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Saturday, July 7, 2007
Tanaka won't disband party, despite defections
By MASAMI ITO
New Party Nippon leader and ex-Nagano Gov. Yasuo Tanaka announced Friday his party would carry on even though its only two lawmakers said they are going to leave and become independents.
House of Representatives member Makoto Taki and House of Councilors member Hiroyuki Arai demanded the party be dissolved Thursday after Tanaka announced the party's position on the war-renouncing Article 9 of the Constitution in its platform without consulting them.
But Tanaka refused to disband the party.
"New Party Nippon will continue as a political party, facing the upcoming Upper House election" as planned, Tanaka told reporters. "We must continue our activities as a political party not only for those who voted for us in the last election, but for those who are supporting our two candidates in the Upper House election."
Tanaka and journalist Yoshifu Arita were set to run in the July 29 Upper House poll under the proportional representation system from New Party Nippon.
By law, a political party must either have five or more Diet members or more than 2 percent of all valid votes in the most recent election. In New Party Nippon's case, the minor opposition party can remain a political party because it collected more than 2 percent of the votes. Tanaka said the party received 1.64 million votes, which was about the same as the Social Democratic Party.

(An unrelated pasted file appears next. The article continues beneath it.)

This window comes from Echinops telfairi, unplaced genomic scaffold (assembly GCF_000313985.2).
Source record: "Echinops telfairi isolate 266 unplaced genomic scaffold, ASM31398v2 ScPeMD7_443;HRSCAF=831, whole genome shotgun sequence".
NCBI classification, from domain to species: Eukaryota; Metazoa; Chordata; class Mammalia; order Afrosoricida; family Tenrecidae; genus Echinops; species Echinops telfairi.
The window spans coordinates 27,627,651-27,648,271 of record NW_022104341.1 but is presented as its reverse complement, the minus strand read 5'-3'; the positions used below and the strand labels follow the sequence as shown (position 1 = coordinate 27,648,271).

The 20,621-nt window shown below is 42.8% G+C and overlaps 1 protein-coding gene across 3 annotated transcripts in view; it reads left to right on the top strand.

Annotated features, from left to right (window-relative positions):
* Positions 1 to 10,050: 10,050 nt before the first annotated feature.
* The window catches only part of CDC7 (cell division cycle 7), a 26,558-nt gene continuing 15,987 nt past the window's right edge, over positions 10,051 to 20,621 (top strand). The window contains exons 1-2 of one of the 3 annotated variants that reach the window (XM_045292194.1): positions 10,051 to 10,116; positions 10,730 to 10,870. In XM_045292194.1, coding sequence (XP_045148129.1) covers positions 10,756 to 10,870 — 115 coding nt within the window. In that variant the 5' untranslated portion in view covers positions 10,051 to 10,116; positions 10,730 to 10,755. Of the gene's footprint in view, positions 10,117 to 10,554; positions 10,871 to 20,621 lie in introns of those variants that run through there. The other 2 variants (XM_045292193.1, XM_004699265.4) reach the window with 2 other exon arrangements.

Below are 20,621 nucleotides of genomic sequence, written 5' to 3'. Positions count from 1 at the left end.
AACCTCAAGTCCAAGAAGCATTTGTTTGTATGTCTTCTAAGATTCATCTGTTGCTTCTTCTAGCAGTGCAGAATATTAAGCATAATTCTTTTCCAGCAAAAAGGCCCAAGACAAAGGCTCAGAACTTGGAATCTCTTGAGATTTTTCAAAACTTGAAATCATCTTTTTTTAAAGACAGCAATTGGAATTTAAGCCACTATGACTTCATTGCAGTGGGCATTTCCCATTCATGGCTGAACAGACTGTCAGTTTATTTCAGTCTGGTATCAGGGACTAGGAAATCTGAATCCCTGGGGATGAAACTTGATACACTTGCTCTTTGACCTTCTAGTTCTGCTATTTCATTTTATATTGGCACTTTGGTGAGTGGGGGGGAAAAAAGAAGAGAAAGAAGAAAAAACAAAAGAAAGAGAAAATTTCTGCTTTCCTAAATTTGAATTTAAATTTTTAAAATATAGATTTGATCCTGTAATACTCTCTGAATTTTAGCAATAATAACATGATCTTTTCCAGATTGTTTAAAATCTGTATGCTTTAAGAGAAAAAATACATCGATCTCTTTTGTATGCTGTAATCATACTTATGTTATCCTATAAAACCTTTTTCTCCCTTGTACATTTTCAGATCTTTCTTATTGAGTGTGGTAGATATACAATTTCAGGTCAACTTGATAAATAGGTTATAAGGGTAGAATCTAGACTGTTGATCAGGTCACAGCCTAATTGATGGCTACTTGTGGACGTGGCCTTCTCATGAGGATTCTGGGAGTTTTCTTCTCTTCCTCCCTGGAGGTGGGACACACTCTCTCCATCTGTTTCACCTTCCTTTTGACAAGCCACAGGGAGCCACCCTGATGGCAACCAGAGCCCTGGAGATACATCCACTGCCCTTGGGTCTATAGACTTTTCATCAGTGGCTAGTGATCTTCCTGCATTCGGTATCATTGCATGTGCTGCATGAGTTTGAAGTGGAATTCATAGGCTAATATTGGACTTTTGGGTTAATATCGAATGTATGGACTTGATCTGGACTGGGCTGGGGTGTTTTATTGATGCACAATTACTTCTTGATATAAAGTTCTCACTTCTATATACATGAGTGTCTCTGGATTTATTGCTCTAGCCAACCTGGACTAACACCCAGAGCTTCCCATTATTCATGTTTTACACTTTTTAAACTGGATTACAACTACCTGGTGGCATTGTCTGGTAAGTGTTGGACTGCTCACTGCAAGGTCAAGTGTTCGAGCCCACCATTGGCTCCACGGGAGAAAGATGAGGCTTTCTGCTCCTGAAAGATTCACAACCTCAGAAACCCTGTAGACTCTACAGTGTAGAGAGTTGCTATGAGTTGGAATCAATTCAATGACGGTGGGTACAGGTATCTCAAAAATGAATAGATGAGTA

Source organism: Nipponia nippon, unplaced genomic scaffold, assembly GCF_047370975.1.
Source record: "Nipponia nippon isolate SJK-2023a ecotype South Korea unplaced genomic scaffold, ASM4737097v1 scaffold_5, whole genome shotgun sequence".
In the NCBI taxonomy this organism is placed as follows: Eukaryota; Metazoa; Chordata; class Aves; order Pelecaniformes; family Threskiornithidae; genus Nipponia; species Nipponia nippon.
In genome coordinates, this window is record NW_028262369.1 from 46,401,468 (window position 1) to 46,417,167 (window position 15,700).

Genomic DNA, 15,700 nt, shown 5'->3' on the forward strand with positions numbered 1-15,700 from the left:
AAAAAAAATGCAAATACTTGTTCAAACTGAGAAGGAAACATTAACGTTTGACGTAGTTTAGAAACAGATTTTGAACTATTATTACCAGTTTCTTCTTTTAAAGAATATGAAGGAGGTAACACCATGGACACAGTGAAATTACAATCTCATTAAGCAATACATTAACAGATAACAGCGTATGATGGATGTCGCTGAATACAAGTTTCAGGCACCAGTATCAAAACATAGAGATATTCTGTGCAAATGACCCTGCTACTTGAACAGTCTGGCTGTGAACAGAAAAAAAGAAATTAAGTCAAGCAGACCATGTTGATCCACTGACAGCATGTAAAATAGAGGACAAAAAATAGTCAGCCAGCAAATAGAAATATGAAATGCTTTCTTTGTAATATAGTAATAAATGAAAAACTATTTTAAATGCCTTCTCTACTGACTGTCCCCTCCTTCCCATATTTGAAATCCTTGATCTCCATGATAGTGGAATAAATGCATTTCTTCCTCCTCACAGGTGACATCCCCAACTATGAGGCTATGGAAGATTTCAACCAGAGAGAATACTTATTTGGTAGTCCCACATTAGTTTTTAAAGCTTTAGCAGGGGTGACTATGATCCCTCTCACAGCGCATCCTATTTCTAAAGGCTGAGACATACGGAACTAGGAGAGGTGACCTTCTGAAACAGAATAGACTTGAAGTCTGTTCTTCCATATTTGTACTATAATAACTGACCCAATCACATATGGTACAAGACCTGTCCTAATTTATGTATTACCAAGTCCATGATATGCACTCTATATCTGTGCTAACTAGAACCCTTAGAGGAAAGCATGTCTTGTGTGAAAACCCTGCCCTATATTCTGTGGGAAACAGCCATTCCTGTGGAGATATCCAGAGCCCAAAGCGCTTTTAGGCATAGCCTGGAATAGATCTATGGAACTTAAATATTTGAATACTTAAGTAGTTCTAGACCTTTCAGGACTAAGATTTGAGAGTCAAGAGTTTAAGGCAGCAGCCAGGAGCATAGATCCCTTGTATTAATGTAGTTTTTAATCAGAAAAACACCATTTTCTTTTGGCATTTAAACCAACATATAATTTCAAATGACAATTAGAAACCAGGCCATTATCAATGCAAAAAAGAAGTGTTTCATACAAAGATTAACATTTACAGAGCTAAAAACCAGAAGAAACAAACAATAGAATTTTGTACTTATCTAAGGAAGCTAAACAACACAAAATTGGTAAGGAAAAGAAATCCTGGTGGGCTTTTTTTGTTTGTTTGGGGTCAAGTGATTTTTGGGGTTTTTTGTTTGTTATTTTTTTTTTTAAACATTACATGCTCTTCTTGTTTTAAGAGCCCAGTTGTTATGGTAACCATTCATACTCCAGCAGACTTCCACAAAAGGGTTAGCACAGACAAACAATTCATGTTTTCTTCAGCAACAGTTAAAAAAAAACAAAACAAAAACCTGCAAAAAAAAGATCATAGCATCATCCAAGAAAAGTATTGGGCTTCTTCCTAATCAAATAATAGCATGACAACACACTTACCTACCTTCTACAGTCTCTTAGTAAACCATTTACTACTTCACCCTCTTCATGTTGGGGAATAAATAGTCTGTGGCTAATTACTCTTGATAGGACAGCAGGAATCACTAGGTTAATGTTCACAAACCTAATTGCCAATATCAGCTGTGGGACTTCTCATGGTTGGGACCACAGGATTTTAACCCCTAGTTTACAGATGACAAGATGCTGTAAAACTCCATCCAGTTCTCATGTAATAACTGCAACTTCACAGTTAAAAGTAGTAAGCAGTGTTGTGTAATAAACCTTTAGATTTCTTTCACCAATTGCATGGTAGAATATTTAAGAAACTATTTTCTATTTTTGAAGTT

The two lawmakers were among the so-called postal reform rebels who in 2005 voted against then Prime Minister Junichiro Koizumi's bill for privatizing the national postal service. As a result, they were kicked out of the Liberal Democratic Party.
The new party was hastily established in August 2005, a month before the Lower House election.
Although both Taki and Arai said they would go independent, leaving the party will give them the chance to rejoin the LDP like some of the other reform rebels have.
When asked if he intended to join hands with other parties, such as the LDP or the Democratic Party of Japan, after the election, Tanaka only said New Party Nippon is unaffiliated.
Tanaka's position on Article 9 is that clauses 1 and 2 should be maintained but that a third should be added to create a new international rescue team. This position, he said, is completely different from "fundamentalists like the SDP and the Japanese Communist Party."
The party's concept is "to put Article 9 into practice and spread it through the world — and adding the third clause would do that," Tanaka said.
The international rescue team would "help areas facing convulsions of nature, like earthquakes or tsunami, or civil war and starvation, by bringing in rescuers who can offer medical assistance, rebuild homes, and in the longer term, include (help for) education and welfare, too," he said.
Tanaka, an award-winning novelist, was first elected governor of Nagano in October 2000. After serving two terms, he lost the gubernatorial election in 2006.